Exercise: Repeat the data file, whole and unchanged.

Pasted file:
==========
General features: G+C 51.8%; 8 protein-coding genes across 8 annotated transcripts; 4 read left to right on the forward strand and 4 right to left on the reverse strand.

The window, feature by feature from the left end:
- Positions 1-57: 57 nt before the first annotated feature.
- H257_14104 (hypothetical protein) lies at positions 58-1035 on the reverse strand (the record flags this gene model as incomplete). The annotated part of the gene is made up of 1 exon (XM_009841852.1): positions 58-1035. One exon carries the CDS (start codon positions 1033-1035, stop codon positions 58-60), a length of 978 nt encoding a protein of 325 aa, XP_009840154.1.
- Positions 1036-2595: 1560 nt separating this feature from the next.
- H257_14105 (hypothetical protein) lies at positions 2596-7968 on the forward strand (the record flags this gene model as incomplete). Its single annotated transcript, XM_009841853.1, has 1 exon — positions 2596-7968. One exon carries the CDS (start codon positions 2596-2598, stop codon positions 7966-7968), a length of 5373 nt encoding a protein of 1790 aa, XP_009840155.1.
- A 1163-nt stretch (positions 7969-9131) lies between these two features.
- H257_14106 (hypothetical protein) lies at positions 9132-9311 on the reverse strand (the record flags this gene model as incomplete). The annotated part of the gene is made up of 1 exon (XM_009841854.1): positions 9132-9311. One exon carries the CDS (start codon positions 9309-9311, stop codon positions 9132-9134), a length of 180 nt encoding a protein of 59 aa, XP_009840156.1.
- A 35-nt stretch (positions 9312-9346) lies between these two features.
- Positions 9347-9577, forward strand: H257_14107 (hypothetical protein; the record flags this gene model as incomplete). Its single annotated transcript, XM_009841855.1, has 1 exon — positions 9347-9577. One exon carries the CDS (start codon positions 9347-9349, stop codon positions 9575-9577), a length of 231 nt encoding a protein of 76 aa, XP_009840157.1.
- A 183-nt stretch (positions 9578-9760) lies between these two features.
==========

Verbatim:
General features: G+C 51.8%; 8 protein-coding genes across 8 annotated transcripts; 4 read left to right on the forward strand and 4 right to left on the reverse strand.

The window, feature by feature from the left end:
- Positions 1-57: 57 nt before the first annotated feature.
- H257_14104 (hypothetical protein) lies at positions 58-1035 on the reverse strand (the record flags this gene model as incomplete). The annotated part of the gene is made up of 1 exon (XM_009841852.1): positions 58-1035. One exon carries the CDS (start codon positions 1033-1035, stop codon positions 58-60), a length of 978 nt encoding a protein of 325 aa, XP_009840154.1.
- Positions 1036-2595: 1560 nt separating this feature from the next.
- H257_14105 (hypothetical protein) lies at positions 2596-7968 on the forward strand (the record flags this gene model as incomplete). Its single annotated transcript, XM_009841853.1, has 1 exon — positions 2596-7968. One exon carries the CDS (start codon positions 2596-2598, stop codon positions 7966-7968), a length of 5373 nt encoding a protein of 1790 aa, XP_009840155.1.
- A 1163-nt stretch (positions 7969-9131) lies between these two features.
- H257_14106 (hypothetical protein) lies at positions 9132-9311 on the reverse strand (the record flags this gene model as incomplete). The annotated part of the gene is made up of 1 exon (XM_009841854.1): positions 9132-9311. One exon carries the CDS (start codon positions 9309-9311, stop codon positions 9132-9134), a length of 180 nt encoding a protein of 59 aa, XP_009840156.1.
- A 35-nt stretch (positions 9312-9346) lies between these two features.
- Positions 9347-9577, forward strand: H257_14107 (hypothetical protein; the record flags this gene model as incomplete). Its single annotated transcript, XM_009841855.1, has 1 exon — positions 9347-9577. One exon carries the CDS (start codon positions 9347-9349, stop codon positions 9575-9577), a length of 231 nt encoding a protein of 76 aa, XP_009840157.1.
- A 183-nt stretch (positions 9578-9760) lies between these two features.